Wednesday, July 04, 2007

What's in a name?

Why is today commonly referred to as "the Fourth of July" rather than "Independence Day"? Nobody wishes anybody a merry December 25th. A happy January 1st? Even the neo-pagan freaks will wish somebody a happy solstice.

Well meaning and patriotic folks wish people a happy Fourth reflexively, but we really ought to remember that we're celebrating Independence Day.

The Fourth of July is a made-up holiday where people worship their barbecue grills and blow things up for fun. Independence Day is the holiday where we remember that the American colonists valued free self government and individual rights above life itself, each signature on the Declaration of Independence an act of capital treason by the mere stroke of a pen.

So happy Independence Day.


Anonymous said...

A few counters: I would consider religious holidays, such as Christmas, a different animal from things like Labor Day, Veterans Day, Memorial Day, and Independence Day. As for New Year's, you're neglecting the large population which refers to it simply as "the First" (as in, "Did you have a good First?").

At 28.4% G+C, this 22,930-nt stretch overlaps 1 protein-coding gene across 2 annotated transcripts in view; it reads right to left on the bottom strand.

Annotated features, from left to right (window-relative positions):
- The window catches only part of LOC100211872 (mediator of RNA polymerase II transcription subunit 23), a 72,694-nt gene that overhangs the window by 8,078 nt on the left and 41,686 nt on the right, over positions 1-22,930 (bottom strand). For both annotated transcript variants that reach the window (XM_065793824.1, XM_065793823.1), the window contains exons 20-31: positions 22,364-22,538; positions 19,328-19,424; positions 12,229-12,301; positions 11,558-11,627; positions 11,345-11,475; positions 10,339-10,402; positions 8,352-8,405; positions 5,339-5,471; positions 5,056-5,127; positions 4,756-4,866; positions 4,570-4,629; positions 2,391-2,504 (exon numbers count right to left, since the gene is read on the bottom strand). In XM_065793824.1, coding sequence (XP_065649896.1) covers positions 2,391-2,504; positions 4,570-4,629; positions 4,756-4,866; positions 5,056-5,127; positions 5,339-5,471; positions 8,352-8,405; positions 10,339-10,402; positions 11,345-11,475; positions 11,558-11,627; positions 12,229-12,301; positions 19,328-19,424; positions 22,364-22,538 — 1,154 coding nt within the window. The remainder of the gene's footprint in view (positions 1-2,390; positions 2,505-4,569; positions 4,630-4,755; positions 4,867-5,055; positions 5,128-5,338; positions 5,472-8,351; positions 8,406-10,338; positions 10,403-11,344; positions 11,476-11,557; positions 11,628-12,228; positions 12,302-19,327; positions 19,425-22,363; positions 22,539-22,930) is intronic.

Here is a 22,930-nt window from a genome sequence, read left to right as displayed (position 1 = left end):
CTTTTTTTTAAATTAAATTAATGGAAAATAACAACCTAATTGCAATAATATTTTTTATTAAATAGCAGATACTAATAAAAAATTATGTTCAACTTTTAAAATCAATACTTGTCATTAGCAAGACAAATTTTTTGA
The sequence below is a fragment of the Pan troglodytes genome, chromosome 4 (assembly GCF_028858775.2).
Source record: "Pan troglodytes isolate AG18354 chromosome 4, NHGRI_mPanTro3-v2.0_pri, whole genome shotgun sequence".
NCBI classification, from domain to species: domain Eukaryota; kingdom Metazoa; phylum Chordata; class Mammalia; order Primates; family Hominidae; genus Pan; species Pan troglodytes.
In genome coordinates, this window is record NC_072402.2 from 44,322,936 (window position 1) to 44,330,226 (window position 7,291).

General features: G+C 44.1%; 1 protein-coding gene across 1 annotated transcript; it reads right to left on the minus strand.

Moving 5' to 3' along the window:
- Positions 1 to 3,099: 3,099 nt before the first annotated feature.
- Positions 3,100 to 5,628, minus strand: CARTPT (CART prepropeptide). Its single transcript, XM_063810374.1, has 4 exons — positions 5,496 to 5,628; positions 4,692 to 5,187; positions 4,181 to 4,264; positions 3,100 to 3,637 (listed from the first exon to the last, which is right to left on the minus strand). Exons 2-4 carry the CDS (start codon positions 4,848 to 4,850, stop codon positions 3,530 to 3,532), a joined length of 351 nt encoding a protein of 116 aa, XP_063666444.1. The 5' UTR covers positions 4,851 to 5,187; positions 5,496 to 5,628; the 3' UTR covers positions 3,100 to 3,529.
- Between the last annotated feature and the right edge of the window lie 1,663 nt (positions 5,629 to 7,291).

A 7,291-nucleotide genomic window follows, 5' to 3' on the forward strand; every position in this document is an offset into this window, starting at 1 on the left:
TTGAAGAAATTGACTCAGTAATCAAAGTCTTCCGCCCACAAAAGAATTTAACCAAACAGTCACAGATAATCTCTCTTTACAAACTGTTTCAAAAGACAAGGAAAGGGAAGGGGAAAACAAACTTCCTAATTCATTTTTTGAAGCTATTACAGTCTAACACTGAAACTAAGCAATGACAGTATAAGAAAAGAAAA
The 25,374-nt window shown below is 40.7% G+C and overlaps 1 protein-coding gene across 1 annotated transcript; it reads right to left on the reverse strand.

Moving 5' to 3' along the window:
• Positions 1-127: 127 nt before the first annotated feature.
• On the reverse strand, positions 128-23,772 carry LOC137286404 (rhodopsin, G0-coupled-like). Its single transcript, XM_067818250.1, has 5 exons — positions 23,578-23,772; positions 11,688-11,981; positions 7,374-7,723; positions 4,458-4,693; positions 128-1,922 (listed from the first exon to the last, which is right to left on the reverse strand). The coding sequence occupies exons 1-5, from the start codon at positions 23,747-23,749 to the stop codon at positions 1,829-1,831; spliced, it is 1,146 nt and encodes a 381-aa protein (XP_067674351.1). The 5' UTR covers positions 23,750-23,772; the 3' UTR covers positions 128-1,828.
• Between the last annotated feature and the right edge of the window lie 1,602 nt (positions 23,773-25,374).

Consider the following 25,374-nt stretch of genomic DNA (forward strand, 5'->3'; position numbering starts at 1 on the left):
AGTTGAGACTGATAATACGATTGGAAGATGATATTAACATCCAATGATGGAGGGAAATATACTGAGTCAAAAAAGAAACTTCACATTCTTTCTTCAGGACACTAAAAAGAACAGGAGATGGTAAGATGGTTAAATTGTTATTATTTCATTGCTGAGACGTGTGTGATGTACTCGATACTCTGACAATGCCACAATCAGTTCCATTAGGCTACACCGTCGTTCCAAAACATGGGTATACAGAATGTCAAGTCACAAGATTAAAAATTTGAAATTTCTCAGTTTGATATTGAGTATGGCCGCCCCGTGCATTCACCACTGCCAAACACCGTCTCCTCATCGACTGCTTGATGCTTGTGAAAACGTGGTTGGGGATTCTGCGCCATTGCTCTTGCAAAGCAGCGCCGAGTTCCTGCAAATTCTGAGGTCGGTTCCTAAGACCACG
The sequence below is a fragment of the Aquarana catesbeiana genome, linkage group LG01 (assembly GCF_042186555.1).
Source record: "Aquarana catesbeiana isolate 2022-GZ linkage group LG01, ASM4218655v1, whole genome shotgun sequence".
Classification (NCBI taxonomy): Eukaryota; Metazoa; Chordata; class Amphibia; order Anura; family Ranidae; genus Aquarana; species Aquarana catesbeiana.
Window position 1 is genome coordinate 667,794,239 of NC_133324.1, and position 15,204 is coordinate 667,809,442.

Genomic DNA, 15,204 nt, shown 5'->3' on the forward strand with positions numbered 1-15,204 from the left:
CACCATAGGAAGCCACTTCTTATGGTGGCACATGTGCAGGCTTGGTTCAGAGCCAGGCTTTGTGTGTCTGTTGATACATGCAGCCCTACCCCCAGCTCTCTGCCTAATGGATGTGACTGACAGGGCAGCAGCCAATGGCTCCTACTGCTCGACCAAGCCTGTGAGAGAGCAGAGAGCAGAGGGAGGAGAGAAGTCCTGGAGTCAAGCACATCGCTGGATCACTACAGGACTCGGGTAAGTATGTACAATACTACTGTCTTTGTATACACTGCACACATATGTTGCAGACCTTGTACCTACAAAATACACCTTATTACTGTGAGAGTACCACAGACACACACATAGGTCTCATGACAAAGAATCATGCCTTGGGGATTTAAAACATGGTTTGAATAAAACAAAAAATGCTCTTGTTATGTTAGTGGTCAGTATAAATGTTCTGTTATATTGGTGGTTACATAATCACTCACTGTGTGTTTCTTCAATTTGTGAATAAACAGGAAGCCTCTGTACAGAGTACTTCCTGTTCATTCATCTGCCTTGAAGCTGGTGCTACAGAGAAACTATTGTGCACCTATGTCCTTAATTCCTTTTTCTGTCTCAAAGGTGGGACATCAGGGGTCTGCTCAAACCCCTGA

More importantly, though, much of the identity of Independence Day stems from its rigid ties to the 4th of July. Labor Day, Memorial Day, Washington and Lincoln's Birthday, Martin Luther King Day, Thanksgiving, etc all suffer from that "observed" status, where it gets reassigned to the closest Monday (with Thanksgiving an obvious exception). So there's no actual date that resonates within you when you think about those holidays. Day off from work in the middle of the week be damned - this one, come hell or high water, will be celebrated on the Fourth of July from now until the unseen distant future.

And as a final thought, it's one thing to declare one's independence. It's quite another to actually achieve it. Personally, I think you could construct an argument that the treaty ending aggression between England and the incipient US was more significant than the actual declaration itself. I bet that those kids who legally emancipate themselves from their parents don't recognize the day they filed papers with the court. They celebrate the day the court rules in their favor.

But yeah, the founding fathers are following quickly in the footsteps of Jesus - soon they'll be shaking hands and talking about how their holiday used to be about more than glitzy extravagant displays.


Sockless Joe said...

Never heard the "happy first" thing. Interesting, though I guess the whole idea of New Year's Day is that it is the first of something.

Hey, I didn't pick July 4th as Independence Day, I just follow the calendar.